As the war in Ukraine continues, people fleeing the conflict are settling in Saskatchewan, with the southeast welcoming a particularly large contingent.

Debbie Hagel of Southeast Newcomer Services in Estevan confirmed Wednesday that her office has been busy all summer, helping to bring Ukrainians to their new home.

"We've had dozens of families show up," said Hagel, who is the executive director of the organization. "I have lost track right now in fact of how many that have settled in the Estevan and Weyburn areas. They've settled in Oxbow, Weyburn, Estevan, out around the Lampman area."

Another 230 Ukrainians were scheduled to arrive in Regina late Wednesday evening, with a family of seven from that group set to come to Estevan. Another family of six settled in Weyburn last week, Hagel said.

Southeast Newcomer ServicesSoutheast Newcomer Services has been helping Ukrainians settle in southeast Saskatchewan. (File image)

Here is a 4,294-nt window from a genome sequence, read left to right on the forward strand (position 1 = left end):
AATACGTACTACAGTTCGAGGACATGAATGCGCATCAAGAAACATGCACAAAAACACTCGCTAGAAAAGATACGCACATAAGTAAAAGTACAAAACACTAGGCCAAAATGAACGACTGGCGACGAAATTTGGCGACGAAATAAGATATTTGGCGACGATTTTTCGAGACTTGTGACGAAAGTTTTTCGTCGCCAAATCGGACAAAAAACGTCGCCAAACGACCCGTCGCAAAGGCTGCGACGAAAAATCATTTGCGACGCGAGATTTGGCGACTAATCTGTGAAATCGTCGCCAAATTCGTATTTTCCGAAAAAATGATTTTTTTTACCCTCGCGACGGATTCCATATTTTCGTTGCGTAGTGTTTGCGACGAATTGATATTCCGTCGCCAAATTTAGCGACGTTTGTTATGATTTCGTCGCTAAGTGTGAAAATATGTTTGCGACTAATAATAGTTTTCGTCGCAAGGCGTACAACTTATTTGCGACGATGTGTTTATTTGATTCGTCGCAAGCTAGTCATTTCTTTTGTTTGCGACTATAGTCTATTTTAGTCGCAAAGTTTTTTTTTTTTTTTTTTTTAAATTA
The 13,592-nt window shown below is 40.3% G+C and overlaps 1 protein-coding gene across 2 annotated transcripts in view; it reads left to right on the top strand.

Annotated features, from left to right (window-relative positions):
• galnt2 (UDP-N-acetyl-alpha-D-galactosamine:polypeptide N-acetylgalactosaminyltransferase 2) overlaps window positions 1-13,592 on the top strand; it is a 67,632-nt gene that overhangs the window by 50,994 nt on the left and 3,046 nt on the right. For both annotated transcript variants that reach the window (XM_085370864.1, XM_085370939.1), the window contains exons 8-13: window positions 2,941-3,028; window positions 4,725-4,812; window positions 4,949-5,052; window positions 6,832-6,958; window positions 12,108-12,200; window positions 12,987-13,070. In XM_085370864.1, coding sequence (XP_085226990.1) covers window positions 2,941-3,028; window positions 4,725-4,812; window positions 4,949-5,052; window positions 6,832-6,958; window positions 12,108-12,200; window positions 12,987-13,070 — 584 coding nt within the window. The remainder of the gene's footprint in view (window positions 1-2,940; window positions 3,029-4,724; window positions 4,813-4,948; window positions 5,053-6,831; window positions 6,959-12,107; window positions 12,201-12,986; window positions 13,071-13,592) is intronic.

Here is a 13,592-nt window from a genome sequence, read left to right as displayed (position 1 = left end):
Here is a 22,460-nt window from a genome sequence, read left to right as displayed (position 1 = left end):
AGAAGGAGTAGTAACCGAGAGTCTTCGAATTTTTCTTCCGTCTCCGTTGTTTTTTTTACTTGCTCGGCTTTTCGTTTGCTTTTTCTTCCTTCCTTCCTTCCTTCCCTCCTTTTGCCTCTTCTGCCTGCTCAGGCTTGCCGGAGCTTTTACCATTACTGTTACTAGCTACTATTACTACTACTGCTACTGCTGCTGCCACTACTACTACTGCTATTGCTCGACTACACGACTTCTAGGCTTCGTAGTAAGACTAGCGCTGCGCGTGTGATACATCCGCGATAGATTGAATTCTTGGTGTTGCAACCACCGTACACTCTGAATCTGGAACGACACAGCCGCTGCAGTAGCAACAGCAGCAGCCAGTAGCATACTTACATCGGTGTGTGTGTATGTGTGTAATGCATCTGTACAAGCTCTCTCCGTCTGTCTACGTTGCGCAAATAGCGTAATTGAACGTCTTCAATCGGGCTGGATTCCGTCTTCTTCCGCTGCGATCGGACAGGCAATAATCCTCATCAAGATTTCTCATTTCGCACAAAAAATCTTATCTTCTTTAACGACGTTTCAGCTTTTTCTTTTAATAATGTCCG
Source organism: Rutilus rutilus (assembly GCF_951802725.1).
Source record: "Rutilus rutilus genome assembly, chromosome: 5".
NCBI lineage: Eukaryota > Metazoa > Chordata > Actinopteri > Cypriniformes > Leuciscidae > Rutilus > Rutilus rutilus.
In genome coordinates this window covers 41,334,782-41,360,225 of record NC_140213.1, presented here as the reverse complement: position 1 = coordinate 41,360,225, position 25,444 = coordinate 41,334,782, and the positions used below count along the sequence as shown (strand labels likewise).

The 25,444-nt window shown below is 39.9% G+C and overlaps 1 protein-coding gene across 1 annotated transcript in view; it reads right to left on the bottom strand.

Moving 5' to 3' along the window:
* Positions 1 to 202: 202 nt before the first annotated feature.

She added that many of the newcomers are working in the oil fields, the agriculture industry, and the service sector, with many looking to make southeast Saskatchewan their long-term home.

"The people that I'm meeting are wanting to make this home, wanting to be involved in community, they're wanting to be engaged in employment," Hagel said.

Some are also seeking out education, particularly to learn English, she said.

"English as a second language for some people is the biggest concern," Hagel said. "Many of the people that are arriving can speak English, but some can't. You're not really secured in employment until you really can get the English underneath your feet, but certainly we've got a number of people that can speak a multitude of languages."

"We don't have language classes during the summer, but certainly they're ready to get enrolled in those language classes in the fall."

 Overall, Hagel said working with the incoming Ukrainian citizens has been a gratifying experience.

"The gratitude and the graciousness has been overwhelming...they're very much recognizing that Canada is a safe place to be," she said. "It's been a very humbling experience watching individuals come, fleeing from home, and calling this area home."